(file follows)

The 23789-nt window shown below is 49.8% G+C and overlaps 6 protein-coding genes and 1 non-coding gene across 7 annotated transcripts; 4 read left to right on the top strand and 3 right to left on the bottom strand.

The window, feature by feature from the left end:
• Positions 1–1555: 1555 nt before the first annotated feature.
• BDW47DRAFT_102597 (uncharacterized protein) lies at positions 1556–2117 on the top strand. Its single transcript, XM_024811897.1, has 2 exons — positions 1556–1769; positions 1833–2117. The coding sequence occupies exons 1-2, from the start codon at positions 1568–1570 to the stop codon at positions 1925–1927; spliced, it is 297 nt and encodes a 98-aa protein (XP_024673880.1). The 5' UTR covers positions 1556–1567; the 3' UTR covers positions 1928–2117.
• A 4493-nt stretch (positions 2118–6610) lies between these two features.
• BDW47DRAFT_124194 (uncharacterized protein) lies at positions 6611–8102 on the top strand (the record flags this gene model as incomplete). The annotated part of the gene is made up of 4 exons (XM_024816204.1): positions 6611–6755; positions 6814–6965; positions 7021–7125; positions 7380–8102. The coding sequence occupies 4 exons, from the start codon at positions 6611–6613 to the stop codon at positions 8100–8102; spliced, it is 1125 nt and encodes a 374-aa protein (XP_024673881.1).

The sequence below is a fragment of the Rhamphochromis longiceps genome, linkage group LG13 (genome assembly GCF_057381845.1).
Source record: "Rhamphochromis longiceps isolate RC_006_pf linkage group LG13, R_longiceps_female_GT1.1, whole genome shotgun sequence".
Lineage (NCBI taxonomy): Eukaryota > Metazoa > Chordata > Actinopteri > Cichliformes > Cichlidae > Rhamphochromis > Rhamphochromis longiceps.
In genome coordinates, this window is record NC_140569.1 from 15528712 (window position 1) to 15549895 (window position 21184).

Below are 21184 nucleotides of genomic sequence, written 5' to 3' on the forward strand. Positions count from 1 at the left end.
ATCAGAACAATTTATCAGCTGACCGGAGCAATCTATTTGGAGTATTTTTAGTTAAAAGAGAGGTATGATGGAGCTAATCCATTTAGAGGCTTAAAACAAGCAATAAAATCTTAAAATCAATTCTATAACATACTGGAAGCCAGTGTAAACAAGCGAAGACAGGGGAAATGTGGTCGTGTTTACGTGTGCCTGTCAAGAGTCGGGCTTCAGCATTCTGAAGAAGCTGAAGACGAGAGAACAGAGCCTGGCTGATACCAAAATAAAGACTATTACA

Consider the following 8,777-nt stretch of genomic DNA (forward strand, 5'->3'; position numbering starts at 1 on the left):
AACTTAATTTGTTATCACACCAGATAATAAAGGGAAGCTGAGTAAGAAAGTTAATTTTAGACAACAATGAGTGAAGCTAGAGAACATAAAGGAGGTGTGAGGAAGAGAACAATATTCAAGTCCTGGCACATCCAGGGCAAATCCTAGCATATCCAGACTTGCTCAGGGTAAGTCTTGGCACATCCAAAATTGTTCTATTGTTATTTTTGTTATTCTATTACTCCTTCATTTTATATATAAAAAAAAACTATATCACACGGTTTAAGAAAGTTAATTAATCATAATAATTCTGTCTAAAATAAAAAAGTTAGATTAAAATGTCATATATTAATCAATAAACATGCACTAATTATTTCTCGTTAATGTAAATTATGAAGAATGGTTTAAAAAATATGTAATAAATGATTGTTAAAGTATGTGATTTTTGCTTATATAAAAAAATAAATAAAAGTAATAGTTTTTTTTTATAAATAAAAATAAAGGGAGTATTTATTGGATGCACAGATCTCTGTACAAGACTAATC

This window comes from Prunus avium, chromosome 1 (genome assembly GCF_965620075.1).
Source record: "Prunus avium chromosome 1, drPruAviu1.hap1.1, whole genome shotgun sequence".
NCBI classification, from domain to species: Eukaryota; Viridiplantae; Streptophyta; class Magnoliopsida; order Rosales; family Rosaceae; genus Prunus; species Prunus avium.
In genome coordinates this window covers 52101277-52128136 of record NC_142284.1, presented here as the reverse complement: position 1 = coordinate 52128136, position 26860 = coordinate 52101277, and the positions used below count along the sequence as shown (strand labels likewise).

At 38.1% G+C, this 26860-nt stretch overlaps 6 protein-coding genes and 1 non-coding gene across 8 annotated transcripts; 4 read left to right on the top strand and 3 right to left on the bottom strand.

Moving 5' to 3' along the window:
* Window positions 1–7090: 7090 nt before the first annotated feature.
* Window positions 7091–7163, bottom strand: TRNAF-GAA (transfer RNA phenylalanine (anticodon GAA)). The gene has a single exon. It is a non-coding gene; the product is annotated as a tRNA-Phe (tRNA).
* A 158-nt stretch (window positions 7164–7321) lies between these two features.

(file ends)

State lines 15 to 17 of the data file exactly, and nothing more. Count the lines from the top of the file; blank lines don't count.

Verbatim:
This window comes from Prunus avium, chromosome 1 (genome assembly GCF_965620075.1).
Source record: "Prunus avium chromosome 1, drPruAviu1.hap1.1, whole genome shotgun sequence".
NCBI classification, from domain to species: Eukaryota; Viridiplantae; Streptophyta; class Magnoliopsida; order Rosales; family Rosaceae; genus Prunus; species Prunus avium.